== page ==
Each year at Dogwood Initiative we undergo a rigorous and esoteric ritual of predicting the future. Last year we made our predictions public for the first time, forecasting upcoming trends for democracy, energy, First Nations, forests and communities.
This is the third bulletin in a five part series looking at our predictions concerning the challenges and opportunities we expected to present themselves in BC in 2006.
Our predictions on beetle hysteria, “productivity”, a rollback on deregulation and the affect of First Nations assertions on the forest industry all came true. Our biggest miscalculation was on softwood lumber. In 2006 we predicted that there would be no softwood lumber deal. We were obviously wrong.
Although we predicted a cozier relationship with the Bush White House would ease some tension, we didn’t think the Canada would sign a deal that clearly benefits U.S. interests. That is exactly what Mr. Harper did, expending a great deal of political capital to force the divergent industry and provincial actors into accepting a deal that many didn’t like. A raft of mill closures and job losses have followed the deal and many have criticized it worse than the one the Liberals turned down. The long-term political consequences for Harper remain to be seen.
Beetle Hysteria, over-cutting and productivity
Since 2000, using the beetle problem as political cover Gordon Campbell’s Liberals have increased BC’s annual logging rate by 15.5%. The accelerated logging rate places the bottom line of companies over the future of forest-dependant communities, workers, forests and the critters that depend on them. As predicted this dynamic finally started becoming a political hot potato in 2006.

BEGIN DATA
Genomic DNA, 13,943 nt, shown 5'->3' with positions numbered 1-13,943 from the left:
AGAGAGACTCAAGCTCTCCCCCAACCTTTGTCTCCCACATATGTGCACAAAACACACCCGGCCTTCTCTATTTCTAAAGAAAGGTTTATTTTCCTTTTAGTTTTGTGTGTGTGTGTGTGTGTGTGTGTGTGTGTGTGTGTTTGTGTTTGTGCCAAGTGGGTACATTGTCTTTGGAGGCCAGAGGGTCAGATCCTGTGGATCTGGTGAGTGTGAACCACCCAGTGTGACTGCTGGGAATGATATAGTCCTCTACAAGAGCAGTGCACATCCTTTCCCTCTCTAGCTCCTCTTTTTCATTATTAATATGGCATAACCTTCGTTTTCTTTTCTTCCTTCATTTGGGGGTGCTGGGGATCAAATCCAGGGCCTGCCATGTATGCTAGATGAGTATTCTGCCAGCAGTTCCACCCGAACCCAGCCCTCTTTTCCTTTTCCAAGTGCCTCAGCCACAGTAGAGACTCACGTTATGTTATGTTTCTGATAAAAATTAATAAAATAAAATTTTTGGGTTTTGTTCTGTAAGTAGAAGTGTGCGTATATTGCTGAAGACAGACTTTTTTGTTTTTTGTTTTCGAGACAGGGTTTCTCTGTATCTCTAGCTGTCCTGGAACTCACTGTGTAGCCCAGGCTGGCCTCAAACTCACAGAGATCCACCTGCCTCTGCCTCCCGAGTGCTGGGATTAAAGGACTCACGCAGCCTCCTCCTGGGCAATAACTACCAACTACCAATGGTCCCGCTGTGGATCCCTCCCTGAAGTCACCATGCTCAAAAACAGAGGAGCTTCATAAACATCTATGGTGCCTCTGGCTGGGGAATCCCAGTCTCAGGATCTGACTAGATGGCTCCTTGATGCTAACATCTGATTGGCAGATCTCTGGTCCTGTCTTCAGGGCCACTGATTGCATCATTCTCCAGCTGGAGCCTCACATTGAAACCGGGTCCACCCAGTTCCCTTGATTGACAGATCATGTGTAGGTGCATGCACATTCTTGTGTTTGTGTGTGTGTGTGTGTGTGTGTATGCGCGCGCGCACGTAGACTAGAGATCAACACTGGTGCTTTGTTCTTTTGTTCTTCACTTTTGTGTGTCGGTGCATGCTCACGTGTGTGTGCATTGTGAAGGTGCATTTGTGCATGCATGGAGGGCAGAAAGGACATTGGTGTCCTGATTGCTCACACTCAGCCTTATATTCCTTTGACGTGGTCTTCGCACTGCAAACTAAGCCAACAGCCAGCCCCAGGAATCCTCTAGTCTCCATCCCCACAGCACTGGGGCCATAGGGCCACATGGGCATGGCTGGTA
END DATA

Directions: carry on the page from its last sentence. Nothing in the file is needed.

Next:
The logging industry has used beetle hysteria, relaxed regulations, and the lack of government oversight to high grade the forest. Anecdotal evidence is building the many species of trees unaffected by beetle are being logged as “salvage.” In fact, BC’s Chief Forester issued policy guidance to Ministry of Forests staff to address this trend, which if unchecked, will leave many forests and forest dependent communities unproductive for generations.
As we expected “productivity” became a mantra for Mr. Harper’s government and their big business supporters. Productivity, which is measured by economic output per unit of labour, is the code word for efforts to subsidize corporate efforts to replace workers with machines and computers.
Both levels of government bought the industry line on productivity, so despite forest policies that do more to protect company bottom lines then the public forests, more concessions are expected.
While it hasn’t yet hit the media, the massive deregulation that occurred in 2003 is starting to hit the ground and bad forest practices are getting more attention.
Under the new laws, companies no longer have to identify the exact location or timing of roads and cut-blocks, just general areas of interest. This makes it virtually impossible for affected First Nations and communities to evaluate potential impacts.
The expected lawsuits over this aspect of the regulations have yet to materialize, instead the province has begun one-off discussions with some of the First Nations most likely to challenge the dumbed-down forestry laws (Haida, Turning Point, and Gitanyow). Some of these negotiations broke down near the end of the year so expect First Nations to ratchet up the pressure in 2007, likely reversing this trend.
These efforts began last year and will likely pick up steam in 2007.
The FSC standards provide much better protection than current laws. More importantly, FSC Principle Three requires Aboriginal consent before logging practices can be certified. By forcing all logging to be FSC-certified, First Nations can improve forest practices and create opportunities for shared decision making.
As more and more First Nations demand FSC, it will create incentives to re-regulate forest practices to level the playing field. Loggers forced to implement FSC will have an incentive to push government to raise the regulatory bar, or their competitors will have a distinct advantage. These efforts should advance in 2007.